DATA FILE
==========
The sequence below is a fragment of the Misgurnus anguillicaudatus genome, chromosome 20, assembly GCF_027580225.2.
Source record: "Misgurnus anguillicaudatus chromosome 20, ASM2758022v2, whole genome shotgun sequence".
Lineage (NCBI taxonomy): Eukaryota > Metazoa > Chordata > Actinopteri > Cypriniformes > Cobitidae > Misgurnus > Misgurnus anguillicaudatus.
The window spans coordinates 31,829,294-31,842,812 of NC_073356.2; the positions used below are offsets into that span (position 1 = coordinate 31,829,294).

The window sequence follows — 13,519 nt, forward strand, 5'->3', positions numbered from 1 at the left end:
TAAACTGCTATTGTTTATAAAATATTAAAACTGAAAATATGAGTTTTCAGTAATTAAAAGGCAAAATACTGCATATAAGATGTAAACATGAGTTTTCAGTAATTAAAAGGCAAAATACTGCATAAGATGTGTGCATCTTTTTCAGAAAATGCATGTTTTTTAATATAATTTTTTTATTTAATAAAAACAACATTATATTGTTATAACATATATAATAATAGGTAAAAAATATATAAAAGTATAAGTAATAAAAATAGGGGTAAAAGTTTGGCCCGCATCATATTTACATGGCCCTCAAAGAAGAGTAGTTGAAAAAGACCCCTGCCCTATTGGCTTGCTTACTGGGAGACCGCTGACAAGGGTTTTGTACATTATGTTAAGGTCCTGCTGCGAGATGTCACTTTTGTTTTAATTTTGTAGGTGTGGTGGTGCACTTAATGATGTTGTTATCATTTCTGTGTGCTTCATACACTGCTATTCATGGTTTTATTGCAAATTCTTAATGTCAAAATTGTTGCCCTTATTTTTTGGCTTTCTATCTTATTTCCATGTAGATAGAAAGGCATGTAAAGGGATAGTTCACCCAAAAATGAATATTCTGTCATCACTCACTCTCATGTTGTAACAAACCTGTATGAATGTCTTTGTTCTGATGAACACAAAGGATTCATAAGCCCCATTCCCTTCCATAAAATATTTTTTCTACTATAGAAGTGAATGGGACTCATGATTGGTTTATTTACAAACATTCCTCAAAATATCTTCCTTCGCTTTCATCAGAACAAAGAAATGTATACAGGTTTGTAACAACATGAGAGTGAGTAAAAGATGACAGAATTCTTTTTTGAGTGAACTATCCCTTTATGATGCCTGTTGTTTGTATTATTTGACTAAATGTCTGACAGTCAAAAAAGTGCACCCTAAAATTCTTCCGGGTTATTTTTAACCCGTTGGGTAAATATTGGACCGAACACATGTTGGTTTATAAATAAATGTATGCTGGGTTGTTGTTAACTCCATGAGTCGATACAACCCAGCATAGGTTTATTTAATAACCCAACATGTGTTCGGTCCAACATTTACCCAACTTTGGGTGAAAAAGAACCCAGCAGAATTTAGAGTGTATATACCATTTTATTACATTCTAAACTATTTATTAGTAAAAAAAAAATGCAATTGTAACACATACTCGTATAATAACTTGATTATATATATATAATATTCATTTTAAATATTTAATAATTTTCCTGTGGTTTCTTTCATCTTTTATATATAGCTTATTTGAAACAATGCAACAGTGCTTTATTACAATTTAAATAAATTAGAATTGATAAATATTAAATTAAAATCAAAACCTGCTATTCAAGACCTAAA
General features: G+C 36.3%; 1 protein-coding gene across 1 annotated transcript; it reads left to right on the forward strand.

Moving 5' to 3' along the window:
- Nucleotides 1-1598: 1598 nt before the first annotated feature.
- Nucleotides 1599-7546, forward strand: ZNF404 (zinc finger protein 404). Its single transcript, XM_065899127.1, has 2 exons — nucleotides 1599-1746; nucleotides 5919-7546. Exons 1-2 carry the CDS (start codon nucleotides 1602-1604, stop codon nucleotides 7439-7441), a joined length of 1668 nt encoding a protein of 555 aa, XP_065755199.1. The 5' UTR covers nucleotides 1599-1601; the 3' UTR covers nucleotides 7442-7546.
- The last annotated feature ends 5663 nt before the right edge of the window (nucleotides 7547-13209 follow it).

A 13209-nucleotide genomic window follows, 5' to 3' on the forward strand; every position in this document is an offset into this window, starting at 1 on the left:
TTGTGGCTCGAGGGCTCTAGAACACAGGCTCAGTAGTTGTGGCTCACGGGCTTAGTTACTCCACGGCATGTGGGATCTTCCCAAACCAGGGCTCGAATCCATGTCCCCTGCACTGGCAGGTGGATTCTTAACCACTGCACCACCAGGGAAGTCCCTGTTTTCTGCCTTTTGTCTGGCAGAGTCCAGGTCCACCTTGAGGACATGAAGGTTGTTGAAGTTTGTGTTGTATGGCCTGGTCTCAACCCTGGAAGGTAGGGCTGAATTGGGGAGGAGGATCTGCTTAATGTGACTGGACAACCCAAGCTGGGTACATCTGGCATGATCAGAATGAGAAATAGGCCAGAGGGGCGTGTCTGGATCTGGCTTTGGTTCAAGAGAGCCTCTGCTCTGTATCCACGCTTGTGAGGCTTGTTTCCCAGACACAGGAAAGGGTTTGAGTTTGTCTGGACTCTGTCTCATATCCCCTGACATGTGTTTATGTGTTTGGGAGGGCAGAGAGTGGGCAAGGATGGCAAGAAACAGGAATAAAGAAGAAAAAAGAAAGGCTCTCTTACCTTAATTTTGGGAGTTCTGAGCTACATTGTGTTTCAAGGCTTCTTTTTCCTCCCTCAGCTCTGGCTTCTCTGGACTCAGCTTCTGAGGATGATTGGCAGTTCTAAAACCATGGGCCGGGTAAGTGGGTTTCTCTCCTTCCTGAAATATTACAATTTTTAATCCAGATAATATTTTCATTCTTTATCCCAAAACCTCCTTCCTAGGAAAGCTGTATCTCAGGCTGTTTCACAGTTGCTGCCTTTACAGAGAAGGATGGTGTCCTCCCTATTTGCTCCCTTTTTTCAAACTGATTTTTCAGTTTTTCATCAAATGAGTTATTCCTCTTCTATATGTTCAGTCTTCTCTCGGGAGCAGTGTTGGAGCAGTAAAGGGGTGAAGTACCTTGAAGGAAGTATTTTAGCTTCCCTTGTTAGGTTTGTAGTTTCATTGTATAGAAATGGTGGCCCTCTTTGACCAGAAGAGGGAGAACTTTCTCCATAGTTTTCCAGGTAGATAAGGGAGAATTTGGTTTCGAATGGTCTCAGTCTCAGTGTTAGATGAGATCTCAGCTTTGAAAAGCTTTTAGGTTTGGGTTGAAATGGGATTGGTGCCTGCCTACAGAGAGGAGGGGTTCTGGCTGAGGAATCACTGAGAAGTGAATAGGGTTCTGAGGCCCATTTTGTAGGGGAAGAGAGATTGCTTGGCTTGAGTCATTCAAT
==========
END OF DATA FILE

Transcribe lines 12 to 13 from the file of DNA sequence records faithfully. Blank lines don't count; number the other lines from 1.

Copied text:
A 13209-nucleotide genomic window follows, 5' to 3' on the forward strand; every position in this document is an offset into this window, starting at 1 on the left:
TTGTGGCTCGAGGGCTCTAGAACACAGGCTCAGTAGTTGTGGCTCACGGGCTTAGTTACTCCACGGCATGTGGGATCTTCCCAAACCAGGGCTCGAATCCATGTCCCCTGCACTGGCAGGTGGATTCTTAACCACTGCACCACCAGGGAAGTCCCTGTTTTCTGCCTTTTGTCTGGCAGAGTCCAGGTCCACCTTGAGGACATGAAGGTTGTTGAAGTTTGTGTTGTATGGCCTGGTCTCAACCCTGGAAGGTAGGGCTGAATTGGGGAGGAGGATCTGCTTAATGTGACTGGACAACCCAAGCTGGGTACATCTGGCATGATCAGAATGAGAAATAGGCCAGAGGGGCGTGTCTGGATCTGGCTTTGGTTCAAGAGAGCCTCTGCTCTGTATCCACGCTTGTGAGGCTTGTTTCCCAGACACAGGAAAGGGTTTGAGTTTGTCTGGACTCTGTCTCATATCCCCTGACATGTGTTTATGTGTTTGGGAGGGCAGAGAGTGGGCAAGGATGGCAAGAAACAGGAATAAAGAAGAAAAAAGAAAGGCTCTCTTACCTTAATTTTGGGAGTTCTGAGCTACATTGTGTTTCAAGGCTTCTTTTTCCTCCCTCAGCTCTGGCTTCTCTGGACTCAGCTTCTGAGGATGATTGGCAGTTCTAAAACCATGGGCCGGGTAAGTGGGTTTCTCTCCTTCCTGAAATATTACAATTTTTAATCCAGATAATATTTTCATTCTTTATCCCAAAACCTCCTTCCTAGGAAAGCTGTATCTCAGGCTGTTTCACAGTTGCTGCCTTTACAGAGAAGGATGGTGTCCTCCCTATTTGCTCCCTTTTTTCAAACTGATTTTTCAGTTTTTCATCAAATGAGTTATTCCTCTTCTATATGTTCAGTCTTCTCTCGGGAGCAGTGTTGGAGCAGTAAAGGGGTGAAGTACCTTGAAGGAAGTATTTTAGCTTCCCTTGTTAGGTTTGTAGTTTCATTGTATAGAAATGGTGGCCCTCTTTGACCAGAAGAGGGAGAACTTTCTCCATAGTTTTCCAGGTAGATAAGGGAGAATTTGGTTTCGAATGGTCTCAGTCTCAGTGTTAGATGAGATCTCAGCTTTGAAAAGCTTTTAGGTTTGGGTTGAAATGGGATTGGTGCCTGCCTACAGAGAGGAGGGGTTCTGGCTGAGGAATCACTGAGAAGTGAATAGGGTTCTGAGGCCCATTTTGTAGGGGAAGAGAGATTGCTTGGCTTGAGTCATTCAAT